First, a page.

Bandwidth management is also supported through AAC7’s web-based conference monitor. Here customers are provided with the ability to monitor conferences and sessions yielding realtime visibility into their bandwidth utilization and trends across locations, app servers and media server sessions through system auditing via daily, weekly and monthly usage reports. This capability will also allow administrators to troubleshoot this solution from Avaya Aura, at the bottom layer of UC stack, all the way up to Avaya Aura Conferencing.
Second, AAC7 enables session-based, unified voice and web collaboration from anywhere using desktop Macs or PCs, tablets, and smartphones. And participants are allowed to have full administration of calls and meetings on their portable systems. An audio conference can take place from nearly any endpoint. Web collaboration can be accessed on a wide range of devices using Avaya interfaces:
Avaya Aura Collaboration Agent is included with AAC7. Avaya Flare Experience for Windows and iPad devices can be purchased separately. The Avaya Web Collaboration app can be downloaded at iPhone app store.
Avaya Aura Conferencing, experienced through either the Avaya Flare Experience or the browser-based Avaya Aura Collaboration Agent interface, gives users one-touch control over collaboration:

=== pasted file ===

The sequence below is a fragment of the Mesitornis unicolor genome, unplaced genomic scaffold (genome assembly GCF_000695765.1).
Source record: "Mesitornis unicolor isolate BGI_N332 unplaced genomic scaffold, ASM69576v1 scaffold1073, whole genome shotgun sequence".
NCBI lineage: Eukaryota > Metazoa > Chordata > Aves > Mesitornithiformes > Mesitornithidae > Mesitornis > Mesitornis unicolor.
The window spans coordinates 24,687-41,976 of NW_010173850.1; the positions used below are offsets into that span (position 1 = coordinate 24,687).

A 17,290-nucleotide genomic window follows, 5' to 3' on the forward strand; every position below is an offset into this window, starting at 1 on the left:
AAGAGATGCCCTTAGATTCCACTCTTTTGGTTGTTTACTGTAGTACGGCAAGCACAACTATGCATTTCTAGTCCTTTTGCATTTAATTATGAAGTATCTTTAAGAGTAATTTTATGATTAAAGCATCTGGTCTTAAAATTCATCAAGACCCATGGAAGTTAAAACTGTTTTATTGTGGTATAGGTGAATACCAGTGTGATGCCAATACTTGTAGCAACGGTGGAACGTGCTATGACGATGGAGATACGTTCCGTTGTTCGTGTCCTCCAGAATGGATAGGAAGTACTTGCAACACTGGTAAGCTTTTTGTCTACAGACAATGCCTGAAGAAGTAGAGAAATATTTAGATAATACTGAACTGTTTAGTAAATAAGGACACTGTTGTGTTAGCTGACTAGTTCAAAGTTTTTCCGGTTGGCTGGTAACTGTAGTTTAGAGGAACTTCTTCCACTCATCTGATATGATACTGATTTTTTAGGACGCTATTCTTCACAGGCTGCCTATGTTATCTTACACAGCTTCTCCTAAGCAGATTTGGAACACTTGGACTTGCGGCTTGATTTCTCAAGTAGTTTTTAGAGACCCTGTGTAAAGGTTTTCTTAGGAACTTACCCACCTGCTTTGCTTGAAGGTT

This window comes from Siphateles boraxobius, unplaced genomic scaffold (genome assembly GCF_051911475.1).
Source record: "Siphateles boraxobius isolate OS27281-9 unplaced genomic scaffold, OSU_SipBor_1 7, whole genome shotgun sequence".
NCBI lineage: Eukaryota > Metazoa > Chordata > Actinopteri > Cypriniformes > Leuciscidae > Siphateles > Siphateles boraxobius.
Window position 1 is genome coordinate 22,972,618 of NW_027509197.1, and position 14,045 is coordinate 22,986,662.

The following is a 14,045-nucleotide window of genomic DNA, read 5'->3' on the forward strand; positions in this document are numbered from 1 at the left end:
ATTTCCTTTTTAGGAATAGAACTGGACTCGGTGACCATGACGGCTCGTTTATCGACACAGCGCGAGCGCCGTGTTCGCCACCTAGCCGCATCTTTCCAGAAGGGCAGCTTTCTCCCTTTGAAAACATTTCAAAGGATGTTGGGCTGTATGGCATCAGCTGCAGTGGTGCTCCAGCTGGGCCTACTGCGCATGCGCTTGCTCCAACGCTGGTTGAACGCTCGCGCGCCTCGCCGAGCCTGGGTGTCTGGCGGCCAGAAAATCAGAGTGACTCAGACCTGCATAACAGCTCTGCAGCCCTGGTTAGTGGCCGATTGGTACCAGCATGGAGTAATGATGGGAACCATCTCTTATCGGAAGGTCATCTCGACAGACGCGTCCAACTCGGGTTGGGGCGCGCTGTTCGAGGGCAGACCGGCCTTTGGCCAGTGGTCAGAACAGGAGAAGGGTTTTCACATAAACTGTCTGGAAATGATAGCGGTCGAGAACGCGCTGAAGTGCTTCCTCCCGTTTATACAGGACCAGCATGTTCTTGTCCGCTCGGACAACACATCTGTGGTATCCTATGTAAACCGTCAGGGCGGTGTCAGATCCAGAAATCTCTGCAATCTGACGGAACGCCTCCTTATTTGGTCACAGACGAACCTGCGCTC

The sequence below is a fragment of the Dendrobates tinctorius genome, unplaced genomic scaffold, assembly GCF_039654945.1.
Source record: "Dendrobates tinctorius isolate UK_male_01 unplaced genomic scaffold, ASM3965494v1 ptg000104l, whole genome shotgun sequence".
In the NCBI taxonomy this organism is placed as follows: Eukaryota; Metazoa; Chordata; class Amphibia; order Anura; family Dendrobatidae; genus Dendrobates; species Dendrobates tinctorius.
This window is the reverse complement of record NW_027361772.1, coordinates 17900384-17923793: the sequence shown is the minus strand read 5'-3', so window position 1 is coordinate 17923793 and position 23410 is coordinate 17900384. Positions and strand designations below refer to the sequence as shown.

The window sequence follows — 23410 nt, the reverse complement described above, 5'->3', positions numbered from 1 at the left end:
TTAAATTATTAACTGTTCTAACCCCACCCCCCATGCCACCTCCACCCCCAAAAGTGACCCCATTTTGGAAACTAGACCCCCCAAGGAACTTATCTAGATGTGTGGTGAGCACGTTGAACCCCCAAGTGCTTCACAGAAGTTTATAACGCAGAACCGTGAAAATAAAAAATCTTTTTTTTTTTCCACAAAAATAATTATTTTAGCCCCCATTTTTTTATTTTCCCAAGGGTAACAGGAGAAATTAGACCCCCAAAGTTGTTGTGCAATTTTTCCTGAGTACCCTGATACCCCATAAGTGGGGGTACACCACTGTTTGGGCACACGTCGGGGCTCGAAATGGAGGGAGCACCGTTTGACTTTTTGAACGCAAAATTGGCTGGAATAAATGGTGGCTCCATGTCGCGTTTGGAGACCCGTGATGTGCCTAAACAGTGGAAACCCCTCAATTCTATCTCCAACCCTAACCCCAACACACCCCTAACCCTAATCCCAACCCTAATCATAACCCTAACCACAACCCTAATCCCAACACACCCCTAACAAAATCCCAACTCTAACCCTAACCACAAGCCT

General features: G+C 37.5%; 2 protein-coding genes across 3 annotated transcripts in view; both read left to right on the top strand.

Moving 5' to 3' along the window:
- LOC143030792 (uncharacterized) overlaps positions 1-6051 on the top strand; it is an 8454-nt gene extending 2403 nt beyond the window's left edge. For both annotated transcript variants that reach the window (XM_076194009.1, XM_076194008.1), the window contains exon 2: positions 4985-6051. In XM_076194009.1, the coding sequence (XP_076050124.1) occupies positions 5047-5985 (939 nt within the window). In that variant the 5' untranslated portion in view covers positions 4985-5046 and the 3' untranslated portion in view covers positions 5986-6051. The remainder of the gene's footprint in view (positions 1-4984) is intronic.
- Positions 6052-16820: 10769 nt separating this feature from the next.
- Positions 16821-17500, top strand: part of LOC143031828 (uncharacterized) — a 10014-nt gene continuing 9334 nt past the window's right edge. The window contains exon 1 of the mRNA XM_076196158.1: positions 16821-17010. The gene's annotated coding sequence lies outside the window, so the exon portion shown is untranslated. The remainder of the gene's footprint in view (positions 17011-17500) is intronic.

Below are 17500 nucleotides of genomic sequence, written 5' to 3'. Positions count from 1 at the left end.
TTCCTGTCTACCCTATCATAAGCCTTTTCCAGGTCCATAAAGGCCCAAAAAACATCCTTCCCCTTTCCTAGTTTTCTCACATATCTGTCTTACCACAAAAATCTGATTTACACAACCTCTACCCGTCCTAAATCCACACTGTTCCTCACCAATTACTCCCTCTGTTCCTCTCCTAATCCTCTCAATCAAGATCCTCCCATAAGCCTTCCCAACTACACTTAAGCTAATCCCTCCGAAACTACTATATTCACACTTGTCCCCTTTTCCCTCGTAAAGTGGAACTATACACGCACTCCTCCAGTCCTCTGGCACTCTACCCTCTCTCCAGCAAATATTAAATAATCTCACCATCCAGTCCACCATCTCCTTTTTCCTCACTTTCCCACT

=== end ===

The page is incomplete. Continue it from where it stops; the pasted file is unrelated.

Third, AAC7 is a very scalable software-based multi-point control solution. While each web session requires an audio session, you can have an audio session without a web session. In a small configuration, you can have a maximum of 500 audio sessions (with no web sessions) or a maximum of 250 web sessions and 250 audio sessions. In a large configuration, you can have a maximum of 10,000 audio sessions (with no web sessions) or a maximum of 7,500 web sessions and 7,500 audio sessions.
AAC7’s system components include:
AAC7 requires an Avaya Aura 6.2 foundation including Session Manager, System Manager and Communication Manager. Alternatively, customers on the current CS1K R7.5 platform can avail themselves of the Avaya CS1K Collaboration Pack to add all the core Avaya Aura 6.2 services that enable Avaya’s new collaboration feature/functionality including: Avaya Flare Experience for iPad and Windows, Avaya Aura Conferencing 7.0, Avaya one-X Mobile for smartphones, etc. Customers on previous CS1K releases would have to upgrade to R7.5 as part of adding the Collaboration Pack.